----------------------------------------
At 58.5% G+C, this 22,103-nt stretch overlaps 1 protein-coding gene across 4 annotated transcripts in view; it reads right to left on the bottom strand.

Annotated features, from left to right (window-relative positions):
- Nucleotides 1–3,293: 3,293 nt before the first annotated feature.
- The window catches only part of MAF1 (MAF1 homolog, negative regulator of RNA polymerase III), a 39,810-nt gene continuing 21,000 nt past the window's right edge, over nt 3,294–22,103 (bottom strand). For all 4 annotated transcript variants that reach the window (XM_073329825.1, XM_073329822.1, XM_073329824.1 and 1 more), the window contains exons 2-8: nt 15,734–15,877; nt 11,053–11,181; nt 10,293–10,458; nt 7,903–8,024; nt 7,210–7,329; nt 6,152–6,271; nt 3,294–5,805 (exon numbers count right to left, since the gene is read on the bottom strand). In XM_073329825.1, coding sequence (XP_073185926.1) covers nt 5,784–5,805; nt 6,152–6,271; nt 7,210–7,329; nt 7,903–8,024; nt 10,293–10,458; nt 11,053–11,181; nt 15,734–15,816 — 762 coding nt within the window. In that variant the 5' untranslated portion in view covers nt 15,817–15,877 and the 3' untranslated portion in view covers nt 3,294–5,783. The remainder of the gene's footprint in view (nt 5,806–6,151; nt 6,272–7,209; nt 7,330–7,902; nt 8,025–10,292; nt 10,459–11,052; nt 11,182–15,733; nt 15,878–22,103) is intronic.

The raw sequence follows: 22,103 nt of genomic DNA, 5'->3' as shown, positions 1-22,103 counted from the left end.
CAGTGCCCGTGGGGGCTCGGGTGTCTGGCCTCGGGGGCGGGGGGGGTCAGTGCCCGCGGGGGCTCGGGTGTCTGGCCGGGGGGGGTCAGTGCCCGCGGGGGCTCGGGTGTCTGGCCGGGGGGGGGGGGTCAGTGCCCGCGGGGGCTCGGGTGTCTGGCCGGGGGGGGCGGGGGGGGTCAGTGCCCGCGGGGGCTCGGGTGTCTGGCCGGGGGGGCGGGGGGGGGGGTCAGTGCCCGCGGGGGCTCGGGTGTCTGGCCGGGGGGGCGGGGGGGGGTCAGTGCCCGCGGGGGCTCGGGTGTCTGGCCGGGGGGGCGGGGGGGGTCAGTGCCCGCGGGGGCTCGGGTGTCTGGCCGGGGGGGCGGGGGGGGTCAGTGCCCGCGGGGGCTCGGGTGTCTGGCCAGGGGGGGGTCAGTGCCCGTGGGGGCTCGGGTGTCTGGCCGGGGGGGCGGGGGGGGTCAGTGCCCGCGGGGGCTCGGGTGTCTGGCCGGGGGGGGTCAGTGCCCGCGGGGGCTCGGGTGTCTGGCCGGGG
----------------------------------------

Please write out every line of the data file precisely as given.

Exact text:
At 58.5% G+C, this 22,103-nt stretch overlaps 1 protein-coding gene across 4 annotated transcripts in view; it reads right to left on the bottom strand.

Annotated features, from left to right (window-relative positions):
- Nucleotides 1–3,293: 3,293 nt before the first annotated feature.
- The window catches only part of MAF1 (MAF1 homolog, negative regulator of RNA polymerase III), a 39,810-nt gene continuing 21,000 nt past the window's right edge, over nt 3,294–22,103 (bottom strand). For all 4 annotated transcript variants that reach the window (XM_073329825.1, XM_073329822.1, XM_073329824.1 and 1 more), the window contains exons 2-8: nt 15,734–15,877; nt 11,053–11,181; nt 10,293–10,458; nt 7,903–8,024; nt 7,210–7,329; nt 6,152–6,271; nt 3,294–5,805 (exon numbers count right to left, since the gene is read on the bottom strand). In XM_073329825.1, coding sequence (XP_073185926.1) covers nt 5,784–5,805; nt 6,152–6,271; nt 7,210–7,329; nt 7,903–8,024; nt 10,293–10,458; nt 11,053–11,181; nt 15,734–15,816 — 762 coding nt within the window. In that variant the 5' untranslated portion in view covers nt 15,817–15,877 and the 3' untranslated portion in view covers nt 3,294–5,783. The remainder of the gene's footprint in view (nt 5,806–6,151; nt 6,272–7,209; nt 7,330–7,902; nt 8,025–10,292; nt 10,459–11,052; nt 11,182–15,733; nt 15,878–22,103) is intronic.

The raw sequence follows: 22,103 nt of genomic DNA, 5'->3' as shown, positions 1-22,103 counted from the left end.
CAGTGCCCGTGGGGGCTCGGGTGTCTGGCCTCGGGGGCGGGGGGGGTCAGTGCCCGCGGGGGCTCGGGTGTCTGGCCGGGGGGGGTCAGTGCCCGCGGGGGCTCGGGTGTCTGGCCGGGGGGGGGGGGTCAGTGCCCGCGGGGGCTCGGGTGTCTGGCCGGGGGGGGCGGGGGGGGTCAGTGCCCGCGGGGGCTCGGGTGTCTGGCCGGGGGGGCGGGGGGGGGGGTCAGTGCCCGCGGGGGCTCGGGTGTCTGGCCGGGGGGGCGGGGGGGGGTCAGTGCCCGCGGGGGCTCGGGTGTCTGGCCGGGGGGGCGGGGGGGGTCAGTGCCCGCGGGGGCTCGGGTGTCTGGCCGGGGGGGCGGGGGGGGTCAGTGCCCGCGGGGGCTCGGGTGTCTGGCCAGGGGGGGGTCAGTGCCCGTGGGGGCTCGGGTGTCTGGCCGGGGGGGCGGGGGGGGTCAGTGCCCGCGGGGGCTCGGGTGTCTGGCCGGGGGGGGTCAGTGCCCGCGGGGGCTCGGGTGTCTGGCCGGGG